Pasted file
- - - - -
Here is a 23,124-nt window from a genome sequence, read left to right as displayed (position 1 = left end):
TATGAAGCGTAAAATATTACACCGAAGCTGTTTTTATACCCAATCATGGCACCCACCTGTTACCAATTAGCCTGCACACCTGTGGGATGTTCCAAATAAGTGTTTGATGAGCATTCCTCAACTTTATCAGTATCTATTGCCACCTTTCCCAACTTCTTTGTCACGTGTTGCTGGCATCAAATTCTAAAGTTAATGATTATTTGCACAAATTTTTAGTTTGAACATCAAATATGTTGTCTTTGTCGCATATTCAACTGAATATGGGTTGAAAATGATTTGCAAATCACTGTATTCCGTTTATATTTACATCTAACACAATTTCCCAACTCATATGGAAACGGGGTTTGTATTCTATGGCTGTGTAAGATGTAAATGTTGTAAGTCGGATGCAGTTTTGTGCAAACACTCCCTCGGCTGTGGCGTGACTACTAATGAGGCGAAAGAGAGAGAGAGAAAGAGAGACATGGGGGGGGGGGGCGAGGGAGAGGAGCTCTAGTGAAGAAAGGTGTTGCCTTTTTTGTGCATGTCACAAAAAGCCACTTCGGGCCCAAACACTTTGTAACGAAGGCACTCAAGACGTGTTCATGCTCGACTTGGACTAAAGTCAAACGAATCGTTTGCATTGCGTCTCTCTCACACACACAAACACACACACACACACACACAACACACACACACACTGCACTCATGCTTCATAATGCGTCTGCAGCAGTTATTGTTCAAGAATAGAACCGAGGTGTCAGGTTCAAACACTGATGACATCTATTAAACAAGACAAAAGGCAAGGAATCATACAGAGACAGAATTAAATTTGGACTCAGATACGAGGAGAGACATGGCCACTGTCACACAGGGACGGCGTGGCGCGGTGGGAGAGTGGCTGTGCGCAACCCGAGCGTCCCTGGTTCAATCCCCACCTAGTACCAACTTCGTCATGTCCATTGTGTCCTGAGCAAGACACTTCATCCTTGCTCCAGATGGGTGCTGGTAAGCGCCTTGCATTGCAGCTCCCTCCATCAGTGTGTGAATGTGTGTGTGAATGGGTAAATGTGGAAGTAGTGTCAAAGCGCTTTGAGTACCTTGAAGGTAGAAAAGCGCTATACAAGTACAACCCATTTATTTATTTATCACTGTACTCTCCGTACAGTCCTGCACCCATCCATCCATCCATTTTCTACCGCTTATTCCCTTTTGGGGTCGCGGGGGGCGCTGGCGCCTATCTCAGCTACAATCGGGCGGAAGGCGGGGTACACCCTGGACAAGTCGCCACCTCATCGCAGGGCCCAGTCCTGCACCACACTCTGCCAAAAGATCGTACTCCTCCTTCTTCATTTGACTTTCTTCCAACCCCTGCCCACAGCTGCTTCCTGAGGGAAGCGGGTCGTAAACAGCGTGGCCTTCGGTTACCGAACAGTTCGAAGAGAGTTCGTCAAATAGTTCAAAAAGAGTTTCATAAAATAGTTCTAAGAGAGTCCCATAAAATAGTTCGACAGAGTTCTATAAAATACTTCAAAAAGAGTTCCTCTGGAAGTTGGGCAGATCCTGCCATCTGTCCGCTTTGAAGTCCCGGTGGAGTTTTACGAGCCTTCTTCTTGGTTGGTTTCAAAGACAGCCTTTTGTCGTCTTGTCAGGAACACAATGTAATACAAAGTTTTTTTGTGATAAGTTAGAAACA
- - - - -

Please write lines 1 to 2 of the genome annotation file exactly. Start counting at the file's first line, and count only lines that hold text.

Here is a 23,124-nt window from a genome sequence, read left to right as displayed (position 1 = left end):
TATGAAGCGTAAAATATTACACCGAAGCTGTTTTTATACCCAATCATGGCACCCACCTGTTACCAATTAGCCTGCACACCTGTGGGATGTTCCAAATAAGTGTTTGATGAGCATTCCTCAACTTTATCAGTATCTATTGCCACCTTTCCCAACTTCTTTGTCACGTGTTGCTGGCATCAAATTCTAAAGTTAATGATTATTTGCACAAATTTTTAGTTTGAACATCAAATATGTTGTCTTTGTCGCATATTCAACTGAATATGGGTTGAAAATGATTTGCAAATCACTGTATTCCGTTTATATTTACATCTAACACAATTTCCCAACTCATATGGAAACGGGGTTTGTATTCTATGGCTGTGTAAGATGTAAATGTTGTAAGTCGGATGCAGTTTTGTGCAAACACTCCCTCGGCTGTGGCGTGACTACTAATGAGGCGAAAGAGAGAGAGAGAAAGAGAGACATGGGGGGGGGGGGCGAGGGAGAGGAGCTCTAGTGAAGAAAGGTGTTGCCTTTTTTGTGCATGTCACAAAAAGCCACTTCGGGCCCAAACACTTTGTAACGAAGGCACTCAAGACGTGTTCATGCTCGACTTGGACTAAAGTCAAACGAATCGTTTGCATTGCGTCTCTCTCACACACACAAACACACACACACACACACACAACACACACACACACTGCACTCATGCTTCATAATGCGTCTGCAGCAGTTATTGTTCAAGAATAGAACCGAGGTGTCAGGTTCAAACACTGATGACATCTATTAAACAAGACAAAAGGCAAGGAATCATACAGAGACAGAATTAAATTTGGACTCAGATACGAGGAGAGACATGGCCACTGTCACACAGGGACGGCGTGGCGCGGTGGGAGAGTGGCTGTGCGCAACCCGAGCGTCCCTGGTTCAATCCCCACCTAGTACCAACTTCGTCATGTCCATTGTGTCCTGAGCAAGACACTTCATCCTTGCTCCAGATGGGTGCTGGTAAGCGCCTTGCATTGCAGCTCCCTCCATCAGTGTGTGAATGTGTGTGTGAATGGGTAAATGTGGAAGTAGTGTCAAAGCGCTTTGAGTACCTTGAAGGTAGAAAAGCGCTATACAAGTACAACCCATTTATTTATTTATCACTGTACTCTCCGTACAGTCCTGCACCCATCCATCCATCCATTTTCTACCGCTTATTCCCTTTTGGGGTCGCGGGGGGCGCTGGCGCCTATCTCAGCTACAATCGGGCGGAAGGCGGGGTACACCCTGGACAAGTCGCCACCTCATCGCAGGGCCCAGTCCTGCACCACACTCTGCCAAAAGATCGTACTCCTCCTTCTTCATTTGACTTTCTTCCAACCCCTGCCCACAGCTGCTTCCTGAGGGAAGCGGGTCGTAAACAGCGTGGCCTTCGGTTACCGAACAGTTCGAAGAGAGTTCGTCAAATAGTTCAAAAAGAGTTTCATAAAATAGTTCTAAGAGAGTCCCATAAAATAGTTCGACAGAGTTCTATAAAATACTTCAAAAAGAGTTCCTCTGGAAGTTGGGCAGATCCTGCCATCTGTCCGCTTTGAAGTCCCGGTGGAGTTTTACGAGCCTTCTTCTTGGTTGGTTTCAAAGACAGCCTTTTGTCGTCTTGTCAGGAACACAATGTAATACAAAGTTTTTTTGTGATAAGTTAGAAACA